Women typically have a high surface pH, which may explain why we have a greater tendency for dry skin and sensitivity. But these issues can become magnified during pregnancy. When pregnant, the volume of blood can almost double in your body, so skin can take on a permanently flushed look, while a surge of hormones can mean it's also more reactive to what you apply over the top.
Pregnancy can also result in an uptick in pigment-stimulating hormones, which can lead to a form of hyperpigmentation known as melasma. It's crucial to wear an SPF50 daily, reapply often and seek shade during peak hours to minimise these large patches of discolouration. “Antioxidants are also crucial for protecting skin from future photo damage and further loss of collagen," says aesthetic doctor and skincare expert Dr Ana Mansouri. "I recommend a vitamin C serum at 10 to 15 per cent, such as SkinCeuticals C E Ferulic to help brighten the skin."
The best skincare in your 30s
C E Ferulic Serum
Vitamin C Serum
The Inkey List
Hyaluronic Acid 2% + B5
Dr Barbara Sturm
Alpha Beta Universal Daily Peel
Dr Dennis Gross
Good Genes Glycolic Acid Treatment
Your 40s & 50s
Hormonal fluctuations peak at this time if you're in the perimenopause or in the throws of the menopause itself. “I typically see a lack of elasticity and an exacerbation of wrinkles in my patients, as well as a decline in cellular turnover, which can lead to dryness and thinning of the skin," says Dr Mansouri.
"Studies have shown that collagen levels can drop dramatically – in some cases, up to 30 per cent during the first five years of menopause, and a further two per cent on a yearly basis thereafter."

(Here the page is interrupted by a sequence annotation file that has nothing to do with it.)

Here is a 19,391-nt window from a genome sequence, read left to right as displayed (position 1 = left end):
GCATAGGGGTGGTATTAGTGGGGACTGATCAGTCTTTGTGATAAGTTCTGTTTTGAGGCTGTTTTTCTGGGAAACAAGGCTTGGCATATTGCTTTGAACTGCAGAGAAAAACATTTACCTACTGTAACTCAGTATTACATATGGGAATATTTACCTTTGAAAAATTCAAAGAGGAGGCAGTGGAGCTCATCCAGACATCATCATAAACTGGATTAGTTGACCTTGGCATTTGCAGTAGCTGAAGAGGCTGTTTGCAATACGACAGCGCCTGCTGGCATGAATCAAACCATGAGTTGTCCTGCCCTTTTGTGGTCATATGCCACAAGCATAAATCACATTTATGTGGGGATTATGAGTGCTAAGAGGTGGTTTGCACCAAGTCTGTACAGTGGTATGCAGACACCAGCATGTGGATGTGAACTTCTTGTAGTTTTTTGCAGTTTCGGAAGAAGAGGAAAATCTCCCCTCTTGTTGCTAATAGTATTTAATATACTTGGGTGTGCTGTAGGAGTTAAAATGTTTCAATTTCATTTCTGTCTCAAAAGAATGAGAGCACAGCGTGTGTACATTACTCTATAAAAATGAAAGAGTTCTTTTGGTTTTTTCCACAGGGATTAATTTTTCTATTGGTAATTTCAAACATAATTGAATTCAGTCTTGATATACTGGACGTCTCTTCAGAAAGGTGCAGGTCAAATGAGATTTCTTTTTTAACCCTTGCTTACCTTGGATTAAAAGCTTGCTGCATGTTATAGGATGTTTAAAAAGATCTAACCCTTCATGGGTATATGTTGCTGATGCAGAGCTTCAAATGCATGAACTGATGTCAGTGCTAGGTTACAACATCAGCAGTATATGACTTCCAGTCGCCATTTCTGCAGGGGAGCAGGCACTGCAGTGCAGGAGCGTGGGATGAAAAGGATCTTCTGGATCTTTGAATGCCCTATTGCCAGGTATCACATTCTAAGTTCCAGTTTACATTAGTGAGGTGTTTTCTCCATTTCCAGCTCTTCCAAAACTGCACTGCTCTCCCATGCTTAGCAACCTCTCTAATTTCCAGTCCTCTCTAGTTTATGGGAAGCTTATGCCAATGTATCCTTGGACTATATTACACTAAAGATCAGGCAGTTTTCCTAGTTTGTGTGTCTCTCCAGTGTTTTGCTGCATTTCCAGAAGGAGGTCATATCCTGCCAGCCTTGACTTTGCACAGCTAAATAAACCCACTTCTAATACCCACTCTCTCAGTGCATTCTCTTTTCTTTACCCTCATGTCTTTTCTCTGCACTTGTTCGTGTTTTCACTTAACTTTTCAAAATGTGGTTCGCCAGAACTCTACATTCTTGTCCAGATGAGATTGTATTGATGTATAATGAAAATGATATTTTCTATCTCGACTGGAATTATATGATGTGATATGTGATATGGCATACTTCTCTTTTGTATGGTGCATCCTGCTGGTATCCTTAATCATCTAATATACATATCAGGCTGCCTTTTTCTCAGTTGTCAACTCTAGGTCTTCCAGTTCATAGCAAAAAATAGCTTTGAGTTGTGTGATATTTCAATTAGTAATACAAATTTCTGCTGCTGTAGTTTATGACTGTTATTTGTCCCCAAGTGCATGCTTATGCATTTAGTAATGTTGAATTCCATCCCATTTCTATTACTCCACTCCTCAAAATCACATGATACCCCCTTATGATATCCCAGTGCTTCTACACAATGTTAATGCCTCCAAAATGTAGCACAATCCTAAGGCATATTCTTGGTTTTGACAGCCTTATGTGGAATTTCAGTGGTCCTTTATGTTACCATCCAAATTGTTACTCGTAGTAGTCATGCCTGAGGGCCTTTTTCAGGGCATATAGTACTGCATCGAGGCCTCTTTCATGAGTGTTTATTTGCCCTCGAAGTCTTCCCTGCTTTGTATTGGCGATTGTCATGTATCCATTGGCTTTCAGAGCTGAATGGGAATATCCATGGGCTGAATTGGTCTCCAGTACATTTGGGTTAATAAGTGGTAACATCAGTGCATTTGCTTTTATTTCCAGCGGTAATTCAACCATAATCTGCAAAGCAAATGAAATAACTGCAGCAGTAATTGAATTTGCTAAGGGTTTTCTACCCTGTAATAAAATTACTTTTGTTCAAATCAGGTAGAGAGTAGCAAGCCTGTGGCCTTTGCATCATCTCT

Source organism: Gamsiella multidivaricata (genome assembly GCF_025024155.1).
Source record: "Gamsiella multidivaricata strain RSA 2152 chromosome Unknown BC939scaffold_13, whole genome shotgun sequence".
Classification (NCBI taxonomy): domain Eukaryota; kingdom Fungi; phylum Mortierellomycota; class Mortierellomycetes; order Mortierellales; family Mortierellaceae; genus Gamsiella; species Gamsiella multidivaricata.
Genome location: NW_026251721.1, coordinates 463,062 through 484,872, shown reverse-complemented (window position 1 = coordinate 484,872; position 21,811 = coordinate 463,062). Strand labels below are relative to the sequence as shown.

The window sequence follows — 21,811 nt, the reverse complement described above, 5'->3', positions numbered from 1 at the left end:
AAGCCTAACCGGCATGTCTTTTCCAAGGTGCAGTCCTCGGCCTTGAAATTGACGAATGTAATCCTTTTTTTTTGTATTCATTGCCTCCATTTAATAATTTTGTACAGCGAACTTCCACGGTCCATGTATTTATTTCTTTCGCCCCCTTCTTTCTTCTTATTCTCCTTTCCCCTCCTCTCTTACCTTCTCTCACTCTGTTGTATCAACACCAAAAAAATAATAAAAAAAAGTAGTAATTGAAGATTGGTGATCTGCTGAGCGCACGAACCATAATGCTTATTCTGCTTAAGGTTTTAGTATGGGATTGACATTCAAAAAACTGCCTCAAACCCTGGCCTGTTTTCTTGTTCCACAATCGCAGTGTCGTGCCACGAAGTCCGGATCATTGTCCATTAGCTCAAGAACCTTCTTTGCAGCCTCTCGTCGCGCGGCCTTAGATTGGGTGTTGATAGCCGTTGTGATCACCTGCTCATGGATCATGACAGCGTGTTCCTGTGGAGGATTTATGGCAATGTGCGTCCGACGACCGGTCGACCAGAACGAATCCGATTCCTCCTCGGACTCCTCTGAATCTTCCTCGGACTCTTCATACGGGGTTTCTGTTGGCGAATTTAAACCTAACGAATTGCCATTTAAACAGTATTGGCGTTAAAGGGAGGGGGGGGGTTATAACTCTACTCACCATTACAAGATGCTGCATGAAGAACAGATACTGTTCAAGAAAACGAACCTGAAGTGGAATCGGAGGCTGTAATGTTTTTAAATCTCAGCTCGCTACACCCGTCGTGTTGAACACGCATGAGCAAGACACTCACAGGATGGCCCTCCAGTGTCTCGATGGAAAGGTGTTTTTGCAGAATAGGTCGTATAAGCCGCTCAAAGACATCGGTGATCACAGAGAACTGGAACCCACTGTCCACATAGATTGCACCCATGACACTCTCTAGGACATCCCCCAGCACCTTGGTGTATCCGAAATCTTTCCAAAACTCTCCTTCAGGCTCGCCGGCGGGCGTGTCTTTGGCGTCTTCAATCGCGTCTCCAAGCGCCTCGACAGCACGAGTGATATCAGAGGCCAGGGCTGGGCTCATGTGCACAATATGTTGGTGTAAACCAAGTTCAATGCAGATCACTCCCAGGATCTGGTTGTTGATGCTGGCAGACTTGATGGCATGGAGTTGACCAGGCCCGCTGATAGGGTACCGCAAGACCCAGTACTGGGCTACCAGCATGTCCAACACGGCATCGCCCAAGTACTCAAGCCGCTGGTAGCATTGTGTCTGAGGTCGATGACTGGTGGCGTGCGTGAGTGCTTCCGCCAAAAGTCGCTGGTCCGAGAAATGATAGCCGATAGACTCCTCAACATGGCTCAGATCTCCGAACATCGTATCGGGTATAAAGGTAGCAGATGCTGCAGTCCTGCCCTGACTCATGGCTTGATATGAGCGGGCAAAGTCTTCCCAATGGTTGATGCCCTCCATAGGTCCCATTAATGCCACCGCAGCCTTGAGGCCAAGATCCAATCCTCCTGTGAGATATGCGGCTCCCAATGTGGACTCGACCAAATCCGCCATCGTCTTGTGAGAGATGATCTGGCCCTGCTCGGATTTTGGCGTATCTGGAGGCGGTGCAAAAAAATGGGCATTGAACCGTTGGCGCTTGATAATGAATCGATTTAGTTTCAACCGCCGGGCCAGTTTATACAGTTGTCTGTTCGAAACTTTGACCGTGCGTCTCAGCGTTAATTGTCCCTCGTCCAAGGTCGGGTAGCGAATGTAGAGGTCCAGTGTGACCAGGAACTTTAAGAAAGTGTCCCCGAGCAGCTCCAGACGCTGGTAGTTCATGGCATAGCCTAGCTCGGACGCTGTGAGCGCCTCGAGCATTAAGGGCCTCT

There’s also no match for retinol when it comes to replumping collagen. "At night target wrinkles and hyperpigmentation with a vitamin A product, starting gently at a strength of 0.25 per cent and slowly work your way up to higher concentrations," says Dr Mansouri. For those who struggle with retinoids look for serums laced with peptides, which act as messengers to the skin, triggering cells to produce fresh collagen reserves, minus the irritation often associated with vitamin A derivatives. It's also worth remembering that the first place you’ll see wrinkles is around the eyes, where skin is thinnest, so if you haven’t invested in an eye cream yet, now is the time.
Given that this is also the age when your sebum levels drop off a cliff, creams loaded with ceramides are your best ally for preventing moisture loss. Ceramides are essentially the glue that holds skin cells together and come to the aid of skin that is now without the lipids it needs to retain moisture and build a strong skin barrier. This will also help to stave off redness and sensitivity – both signs of a compromised skin barrier – at a time when hydration and an even skin tone bear more weight.